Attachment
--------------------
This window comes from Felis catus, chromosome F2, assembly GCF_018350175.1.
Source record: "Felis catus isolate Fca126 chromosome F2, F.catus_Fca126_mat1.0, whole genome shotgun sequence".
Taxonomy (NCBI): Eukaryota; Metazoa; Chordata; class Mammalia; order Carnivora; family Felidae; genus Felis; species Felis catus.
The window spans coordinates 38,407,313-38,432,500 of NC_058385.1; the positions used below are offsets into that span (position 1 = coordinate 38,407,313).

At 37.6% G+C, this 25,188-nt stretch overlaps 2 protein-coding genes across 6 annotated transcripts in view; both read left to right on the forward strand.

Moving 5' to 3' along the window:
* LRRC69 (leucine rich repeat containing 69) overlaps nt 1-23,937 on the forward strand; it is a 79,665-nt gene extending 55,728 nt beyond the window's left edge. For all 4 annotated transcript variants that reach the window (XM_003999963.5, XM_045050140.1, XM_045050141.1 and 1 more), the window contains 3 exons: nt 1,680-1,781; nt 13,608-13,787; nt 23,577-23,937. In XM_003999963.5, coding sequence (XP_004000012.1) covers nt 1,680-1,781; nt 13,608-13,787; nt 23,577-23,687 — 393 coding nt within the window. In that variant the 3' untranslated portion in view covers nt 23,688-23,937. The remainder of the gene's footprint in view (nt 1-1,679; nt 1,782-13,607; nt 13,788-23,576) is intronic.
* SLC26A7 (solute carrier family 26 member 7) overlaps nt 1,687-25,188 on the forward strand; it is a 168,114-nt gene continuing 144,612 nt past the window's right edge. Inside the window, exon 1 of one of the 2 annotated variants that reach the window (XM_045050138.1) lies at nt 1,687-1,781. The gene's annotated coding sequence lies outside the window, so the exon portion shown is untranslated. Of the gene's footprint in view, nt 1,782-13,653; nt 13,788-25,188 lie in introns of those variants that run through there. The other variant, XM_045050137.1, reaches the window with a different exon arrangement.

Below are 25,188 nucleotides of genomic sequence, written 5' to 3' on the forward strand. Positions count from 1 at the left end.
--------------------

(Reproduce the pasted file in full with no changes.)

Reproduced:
This window comes from Felis catus, chromosome F2, assembly GCF_018350175.1.
Source record: "Felis catus isolate Fca126 chromosome F2, F.catus_Fca126_mat1.0, whole genome shotgun sequence".
Taxonomy (NCBI): Eukaryota; Metazoa; Chordata; class Mammalia; order Carnivora; family Felidae; genus Felis; species Felis catus.
The window spans coordinates 38,407,313-38,432,500 of NC_058385.1; the positions used below are offsets into that span (position 1 = coordinate 38,407,313).

At 37.6% G+C, this 25,188-nt stretch overlaps 2 protein-coding genes across 6 annotated transcripts in view; both read left to right on the forward strand.

Moving 5' to 3' along the window:
* LRRC69 (leucine rich repeat containing 69) overlaps nt 1-23,937 on the forward strand; it is a 79,665-nt gene extending 55,728 nt beyond the window's left edge. For all 4 annotated transcript variants that reach the window (XM_003999963.5, XM_045050140.1, XM_045050141.1 and 1 more), the window contains 3 exons: nt 1,680-1,781; nt 13,608-13,787; nt 23,577-23,937. In XM_003999963.5, coding sequence (XP_004000012.1) covers nt 1,680-1,781; nt 13,608-13,787; nt 23,577-23,687 — 393 coding nt within the window. In that variant the 3' untranslated portion in view covers nt 23,688-23,937. The remainder of the gene's footprint in view (nt 1-1,679; nt 1,782-13,607; nt 13,788-23,576) is intronic.
* SLC26A7 (solute carrier family 26 member 7) overlaps nt 1,687-25,188 on the forward strand; it is a 168,114-nt gene continuing 144,612 nt past the window's right edge. Inside the window, exon 1 of one of the 2 annotated variants that reach the window (XM_045050138.1) lies at nt 1,687-1,781. The gene's annotated coding sequence lies outside the window, so the exon portion shown is untranslated. Of the gene's footprint in view, nt 1,782-13,653; nt 13,788-25,188 lie in introns of those variants that run through there. The other variant, XM_045050137.1, reaches the window with a different exon arrangement.

Below are 25,188 nucleotides of genomic sequence, written 5' to 3' on the forward strand. Positions count from 1 at the left end.